WASHINGTON, D.C.—Percutaneous declotting of hemodialysis grafts less than 30 days from initial placement may result in shorter secondary patency compared with declotting of older grafts, according to researchers.
“The pressure from surgeons has been to show them the paper to prove that this doesn’t work, and that paper has never been out there,” said senior study author Scott Trerotola, MD, chief of interventional radiology and a professor of radiology at the University of Pennsylvania in Philadelphia.
“So that is the impetus to do the study: to support the long-term contention that you shouldn’t do this. The results of percutaneous declotting are very poor [in the first 30 days], and we are saying it should not be done. You may find mechanical problems such as kinks, anastomotic problems and small vessels that are difficult or impossible to fix percutaneously.”
Percutaneous declotting usually is not performed for hemodialysis access grafts thrombosing within the first 30 days after initial placement for safety reasons and the possibility of underlying causes that may require surgical correction.
He and his colleagues analyzed acute and long-term outcomes of declotting of grafts with early failure in 860 percutaneous mechanical thrombectomies. Of these, 23 were performed in grafts that were less than 30 days old (U30 group).
The investigators identified 15 percutaneous thrombectomies performed in grafts 31-60 days after placement (U60 group). The researchers analyzed immediate technical and clinical success rates for the percutaneous declots, complications of the procedures, and subsequent graft patency and survival.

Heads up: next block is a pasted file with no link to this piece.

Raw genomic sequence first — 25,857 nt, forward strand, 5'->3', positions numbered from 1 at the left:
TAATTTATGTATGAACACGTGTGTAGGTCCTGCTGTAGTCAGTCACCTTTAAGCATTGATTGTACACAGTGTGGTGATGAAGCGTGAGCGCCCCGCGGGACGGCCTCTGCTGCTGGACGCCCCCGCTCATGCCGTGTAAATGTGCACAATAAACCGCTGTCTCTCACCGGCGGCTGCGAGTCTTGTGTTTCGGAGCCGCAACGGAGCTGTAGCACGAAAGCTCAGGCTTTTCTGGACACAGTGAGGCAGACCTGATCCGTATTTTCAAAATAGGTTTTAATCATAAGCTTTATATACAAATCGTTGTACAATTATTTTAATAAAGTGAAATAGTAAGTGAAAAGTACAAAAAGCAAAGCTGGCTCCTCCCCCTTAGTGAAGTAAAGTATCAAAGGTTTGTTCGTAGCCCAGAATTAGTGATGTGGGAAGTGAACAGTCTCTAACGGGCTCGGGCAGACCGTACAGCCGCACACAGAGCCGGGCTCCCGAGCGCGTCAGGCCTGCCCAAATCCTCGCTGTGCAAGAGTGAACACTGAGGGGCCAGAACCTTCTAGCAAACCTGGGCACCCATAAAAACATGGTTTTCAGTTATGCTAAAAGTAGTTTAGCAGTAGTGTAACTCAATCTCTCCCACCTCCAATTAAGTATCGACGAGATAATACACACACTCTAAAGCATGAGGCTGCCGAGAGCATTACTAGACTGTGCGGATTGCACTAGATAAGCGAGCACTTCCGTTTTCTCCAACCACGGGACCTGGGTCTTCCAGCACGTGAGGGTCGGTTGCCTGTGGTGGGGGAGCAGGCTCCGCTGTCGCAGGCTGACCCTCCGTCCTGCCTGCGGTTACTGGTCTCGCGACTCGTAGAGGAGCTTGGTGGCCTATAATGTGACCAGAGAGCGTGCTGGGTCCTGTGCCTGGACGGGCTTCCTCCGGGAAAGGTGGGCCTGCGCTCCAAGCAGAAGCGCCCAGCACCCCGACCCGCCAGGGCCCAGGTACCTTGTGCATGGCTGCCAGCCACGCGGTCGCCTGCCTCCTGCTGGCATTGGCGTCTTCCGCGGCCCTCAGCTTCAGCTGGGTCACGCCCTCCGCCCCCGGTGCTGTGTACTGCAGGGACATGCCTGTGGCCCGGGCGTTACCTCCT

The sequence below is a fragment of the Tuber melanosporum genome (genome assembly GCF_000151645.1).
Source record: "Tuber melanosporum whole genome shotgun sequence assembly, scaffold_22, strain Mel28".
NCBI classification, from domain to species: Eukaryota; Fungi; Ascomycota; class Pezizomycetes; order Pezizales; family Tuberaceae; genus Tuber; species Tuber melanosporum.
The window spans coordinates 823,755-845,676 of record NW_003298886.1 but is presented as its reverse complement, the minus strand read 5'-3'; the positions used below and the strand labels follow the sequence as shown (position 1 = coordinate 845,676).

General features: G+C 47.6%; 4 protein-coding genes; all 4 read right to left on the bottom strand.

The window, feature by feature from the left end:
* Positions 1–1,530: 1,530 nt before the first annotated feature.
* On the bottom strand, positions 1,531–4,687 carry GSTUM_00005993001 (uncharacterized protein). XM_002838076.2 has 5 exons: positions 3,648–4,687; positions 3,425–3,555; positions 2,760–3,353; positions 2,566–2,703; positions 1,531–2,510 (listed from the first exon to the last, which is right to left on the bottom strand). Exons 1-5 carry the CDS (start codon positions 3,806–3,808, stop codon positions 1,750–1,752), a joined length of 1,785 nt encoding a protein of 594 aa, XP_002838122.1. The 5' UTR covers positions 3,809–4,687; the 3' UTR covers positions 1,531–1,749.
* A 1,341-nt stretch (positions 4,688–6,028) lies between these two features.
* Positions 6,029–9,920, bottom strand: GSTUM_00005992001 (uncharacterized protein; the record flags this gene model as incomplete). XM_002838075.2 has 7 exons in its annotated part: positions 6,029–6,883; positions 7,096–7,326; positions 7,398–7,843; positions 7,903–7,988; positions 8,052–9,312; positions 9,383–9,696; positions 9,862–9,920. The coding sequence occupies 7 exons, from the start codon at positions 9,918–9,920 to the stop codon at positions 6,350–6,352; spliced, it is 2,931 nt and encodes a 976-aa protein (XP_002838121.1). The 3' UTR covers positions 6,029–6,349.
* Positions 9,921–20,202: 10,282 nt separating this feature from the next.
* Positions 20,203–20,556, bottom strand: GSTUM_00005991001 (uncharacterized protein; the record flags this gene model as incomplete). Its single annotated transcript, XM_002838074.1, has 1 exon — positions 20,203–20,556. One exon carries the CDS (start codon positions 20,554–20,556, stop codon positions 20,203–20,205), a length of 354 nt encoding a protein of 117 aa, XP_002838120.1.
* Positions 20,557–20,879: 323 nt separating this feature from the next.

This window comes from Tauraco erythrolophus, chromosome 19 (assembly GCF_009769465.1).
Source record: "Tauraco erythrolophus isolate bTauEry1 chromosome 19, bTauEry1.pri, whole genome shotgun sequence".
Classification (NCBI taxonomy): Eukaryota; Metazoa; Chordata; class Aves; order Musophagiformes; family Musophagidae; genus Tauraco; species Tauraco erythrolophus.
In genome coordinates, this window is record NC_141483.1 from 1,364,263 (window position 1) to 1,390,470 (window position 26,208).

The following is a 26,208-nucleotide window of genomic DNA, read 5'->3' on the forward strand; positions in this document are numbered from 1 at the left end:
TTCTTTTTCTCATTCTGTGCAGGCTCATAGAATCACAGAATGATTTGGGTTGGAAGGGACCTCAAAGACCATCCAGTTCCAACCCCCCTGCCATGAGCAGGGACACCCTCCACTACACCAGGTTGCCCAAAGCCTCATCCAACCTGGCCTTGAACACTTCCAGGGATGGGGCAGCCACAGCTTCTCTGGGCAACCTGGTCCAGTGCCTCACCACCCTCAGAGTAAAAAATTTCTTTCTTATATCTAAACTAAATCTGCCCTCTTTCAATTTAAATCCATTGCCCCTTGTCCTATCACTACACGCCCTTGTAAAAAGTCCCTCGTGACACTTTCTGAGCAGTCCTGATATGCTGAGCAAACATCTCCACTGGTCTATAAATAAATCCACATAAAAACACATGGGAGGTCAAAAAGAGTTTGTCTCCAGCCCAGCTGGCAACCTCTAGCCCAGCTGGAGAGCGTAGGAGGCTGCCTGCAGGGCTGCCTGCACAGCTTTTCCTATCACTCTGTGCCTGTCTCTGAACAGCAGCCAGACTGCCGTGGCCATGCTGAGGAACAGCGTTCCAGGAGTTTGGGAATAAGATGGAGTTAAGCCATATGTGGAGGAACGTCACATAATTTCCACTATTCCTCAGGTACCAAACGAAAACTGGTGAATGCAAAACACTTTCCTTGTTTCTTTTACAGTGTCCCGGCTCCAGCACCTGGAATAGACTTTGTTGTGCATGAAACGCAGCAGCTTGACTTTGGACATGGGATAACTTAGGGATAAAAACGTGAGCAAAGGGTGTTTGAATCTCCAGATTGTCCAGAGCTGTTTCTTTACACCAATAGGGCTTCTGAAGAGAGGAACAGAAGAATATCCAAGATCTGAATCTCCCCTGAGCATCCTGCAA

The U30 group was 52% male and had a mean age of 57 years. The U60 group consisted was 27% male and had a mean age of 61.7 years. The groups did not differ in graft material, location, configuration or inflow/outflow.
The researchers observed no significant difference in primary patency between the two groups. The mean primary patency rate was seven days for the U30 group and 16 for the U60 group. Secondary patency did differ significantly, however. It was 17 days in the U30 group compared with 82 days in the U60 group.
The investigators observed a nonsignificant trend toward increased graft survival in the U60 group compared with the U30 group (mean survival 149 vs. 38 days). The investigators reported their findings at the Society for Interventional Radiology’s 33rd Annual Scientific Meeting.
Similar technical success rate
These differences in observed patencies could not be explained by differential rates of procedural complications or underlying graft problems between the two groups. The technical success rate was statistically equivalent between the two groups (74% in the U30 group and 80% in the U60 group).
Reported complications included one pseudo-aneurysm and one venous rupture. Both of these were in the U30 group and both resulted in loss of access. In addition, underlying surgical problems with the grafts, such as kinks and small arteries and veins, were identified at similar rates between the two groups (36% in the U30 grafts and 33% in the U60 grafts).
Overall, the immediate technical success rate and the 90-day primary patency in both groups fell short of recommendations from the National Kidney Foundation’s Kidney Disease Outcome Quality Initiative.
“We think these findings are clin-ically significant because they suggest that there is something different about the grafts that are thrombosing within the first 30 days of placement and that it would be beneficial to send those patients back for a surgical thrombectomy and possible surgical revision,” said co-investigator Alexandra Yurkovic, a medical student at the University of Pennsylvania.
Complications related to dilation of fresh anastomosis and surgical technical problems do not appear to be the cause of the poor results following percutaneous intervention, she noted. Factors resulting in poor technical success and low subsequent patencies in percutaneous thrombectomy of early-thrombosing access grafts still need to be identified.